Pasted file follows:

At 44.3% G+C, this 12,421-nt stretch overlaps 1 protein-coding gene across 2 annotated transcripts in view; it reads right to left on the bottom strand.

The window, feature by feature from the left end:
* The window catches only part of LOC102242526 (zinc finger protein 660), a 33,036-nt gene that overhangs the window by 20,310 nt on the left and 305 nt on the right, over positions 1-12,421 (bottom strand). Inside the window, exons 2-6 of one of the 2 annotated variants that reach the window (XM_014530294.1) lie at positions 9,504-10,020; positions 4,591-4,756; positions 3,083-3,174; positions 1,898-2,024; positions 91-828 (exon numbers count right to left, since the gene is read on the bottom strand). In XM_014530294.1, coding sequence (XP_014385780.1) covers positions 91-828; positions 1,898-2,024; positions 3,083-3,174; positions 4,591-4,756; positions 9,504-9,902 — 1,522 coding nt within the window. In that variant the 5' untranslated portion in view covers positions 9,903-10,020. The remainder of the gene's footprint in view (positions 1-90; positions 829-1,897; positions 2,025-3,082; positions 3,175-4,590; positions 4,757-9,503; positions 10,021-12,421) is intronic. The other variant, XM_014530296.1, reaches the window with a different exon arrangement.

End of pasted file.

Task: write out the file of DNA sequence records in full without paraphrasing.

At 44.3% G+C, this 12,421-nt stretch overlaps 1 protein-coding gene across 2 annotated transcripts in view; it reads right to left on the bottom strand.

The window, feature by feature from the left end:
* The window catches only part of LOC102242526 (zinc finger protein 660), a 33,036-nt gene that overhangs the window by 20,310 nt on the left and 305 nt on the right, over positions 1-12,421 (bottom strand). Inside the window, exons 2-6 of one of the 2 annotated variants that reach the window (XM_014530294.1) lie at positions 9,504-10,020; positions 4,591-4,756; positions 3,083-3,174; positions 1,898-2,024; positions 91-828 (exon numbers count right to left, since the gene is read on the bottom strand). In XM_014530294.1, coding sequence (XP_014385780.1) covers positions 91-828; positions 1,898-2,024; positions 3,083-3,174; positions 4,591-4,756; positions 9,504-9,902 — 1,522 coding nt within the window. In that variant the 5' untranslated portion in view covers positions 9,903-10,020. The remainder of the gene's footprint in view (positions 1-90; positions 829-1,897; positions 2,025-3,082; positions 3,175-4,590; positions 4,757-9,503; positions 10,021-12,421) is intronic. The other variant, XM_014530296.1, reaches the window with a different exon arrangement.